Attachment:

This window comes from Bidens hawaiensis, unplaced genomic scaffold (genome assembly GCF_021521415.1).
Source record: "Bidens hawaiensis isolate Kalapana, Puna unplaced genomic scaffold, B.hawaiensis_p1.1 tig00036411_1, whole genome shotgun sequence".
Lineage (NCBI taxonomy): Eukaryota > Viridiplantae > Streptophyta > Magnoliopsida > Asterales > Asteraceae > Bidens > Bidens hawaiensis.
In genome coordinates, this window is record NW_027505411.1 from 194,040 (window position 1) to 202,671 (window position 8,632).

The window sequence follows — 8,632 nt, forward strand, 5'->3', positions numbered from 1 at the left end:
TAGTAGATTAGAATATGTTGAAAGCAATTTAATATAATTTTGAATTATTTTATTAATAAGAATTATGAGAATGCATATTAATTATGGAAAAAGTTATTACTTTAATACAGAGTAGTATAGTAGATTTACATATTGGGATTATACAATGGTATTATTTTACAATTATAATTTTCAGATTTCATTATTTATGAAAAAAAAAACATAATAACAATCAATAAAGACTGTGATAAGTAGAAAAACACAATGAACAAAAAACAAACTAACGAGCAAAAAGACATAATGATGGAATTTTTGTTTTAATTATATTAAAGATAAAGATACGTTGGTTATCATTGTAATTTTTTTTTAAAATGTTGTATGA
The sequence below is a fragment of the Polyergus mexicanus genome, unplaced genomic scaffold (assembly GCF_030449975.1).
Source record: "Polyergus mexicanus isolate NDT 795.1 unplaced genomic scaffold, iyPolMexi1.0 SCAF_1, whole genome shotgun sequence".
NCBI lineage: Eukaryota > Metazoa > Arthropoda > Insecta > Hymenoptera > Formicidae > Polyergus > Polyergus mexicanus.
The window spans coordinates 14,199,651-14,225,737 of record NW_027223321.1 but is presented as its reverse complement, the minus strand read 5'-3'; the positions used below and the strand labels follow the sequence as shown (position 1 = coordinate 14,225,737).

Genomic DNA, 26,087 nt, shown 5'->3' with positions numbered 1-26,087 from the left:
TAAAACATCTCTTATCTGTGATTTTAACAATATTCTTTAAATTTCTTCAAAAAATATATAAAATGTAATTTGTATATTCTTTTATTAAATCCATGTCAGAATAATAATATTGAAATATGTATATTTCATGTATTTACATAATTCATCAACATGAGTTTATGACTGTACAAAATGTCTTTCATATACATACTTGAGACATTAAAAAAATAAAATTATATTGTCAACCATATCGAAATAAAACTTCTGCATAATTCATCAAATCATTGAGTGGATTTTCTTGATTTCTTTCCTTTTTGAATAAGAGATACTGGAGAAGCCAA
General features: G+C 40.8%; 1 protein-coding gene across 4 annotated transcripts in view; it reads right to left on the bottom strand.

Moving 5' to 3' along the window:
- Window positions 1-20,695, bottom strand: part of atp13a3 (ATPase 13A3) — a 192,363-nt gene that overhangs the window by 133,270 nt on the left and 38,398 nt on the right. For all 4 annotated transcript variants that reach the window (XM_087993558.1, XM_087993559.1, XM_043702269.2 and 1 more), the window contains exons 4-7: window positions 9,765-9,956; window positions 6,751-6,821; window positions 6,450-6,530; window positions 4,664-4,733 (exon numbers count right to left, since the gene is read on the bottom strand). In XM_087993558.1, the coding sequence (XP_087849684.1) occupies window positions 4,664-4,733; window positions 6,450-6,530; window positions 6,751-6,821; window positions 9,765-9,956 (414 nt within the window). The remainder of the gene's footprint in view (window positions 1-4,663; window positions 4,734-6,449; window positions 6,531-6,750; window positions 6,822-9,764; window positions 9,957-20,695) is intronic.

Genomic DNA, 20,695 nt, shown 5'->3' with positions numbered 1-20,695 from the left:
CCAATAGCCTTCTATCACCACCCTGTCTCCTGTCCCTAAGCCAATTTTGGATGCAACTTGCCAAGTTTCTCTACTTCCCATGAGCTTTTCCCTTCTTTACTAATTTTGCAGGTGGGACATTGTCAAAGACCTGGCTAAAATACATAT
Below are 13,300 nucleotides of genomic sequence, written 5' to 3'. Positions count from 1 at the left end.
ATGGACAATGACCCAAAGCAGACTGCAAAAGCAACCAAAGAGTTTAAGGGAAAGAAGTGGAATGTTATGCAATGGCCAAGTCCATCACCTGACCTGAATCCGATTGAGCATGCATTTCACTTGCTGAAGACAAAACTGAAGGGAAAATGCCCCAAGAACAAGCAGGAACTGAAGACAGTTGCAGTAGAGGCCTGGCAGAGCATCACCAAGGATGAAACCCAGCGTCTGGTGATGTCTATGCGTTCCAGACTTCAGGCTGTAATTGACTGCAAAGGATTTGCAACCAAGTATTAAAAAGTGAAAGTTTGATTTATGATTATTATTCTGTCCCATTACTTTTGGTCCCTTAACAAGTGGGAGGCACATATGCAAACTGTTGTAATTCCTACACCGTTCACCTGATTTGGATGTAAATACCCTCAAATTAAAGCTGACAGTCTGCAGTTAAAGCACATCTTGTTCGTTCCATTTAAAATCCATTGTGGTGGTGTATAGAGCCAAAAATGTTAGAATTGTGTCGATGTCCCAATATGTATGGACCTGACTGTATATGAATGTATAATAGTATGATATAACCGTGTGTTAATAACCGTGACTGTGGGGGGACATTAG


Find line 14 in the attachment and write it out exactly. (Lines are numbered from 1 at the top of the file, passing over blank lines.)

Moving 5' to 3' along the window: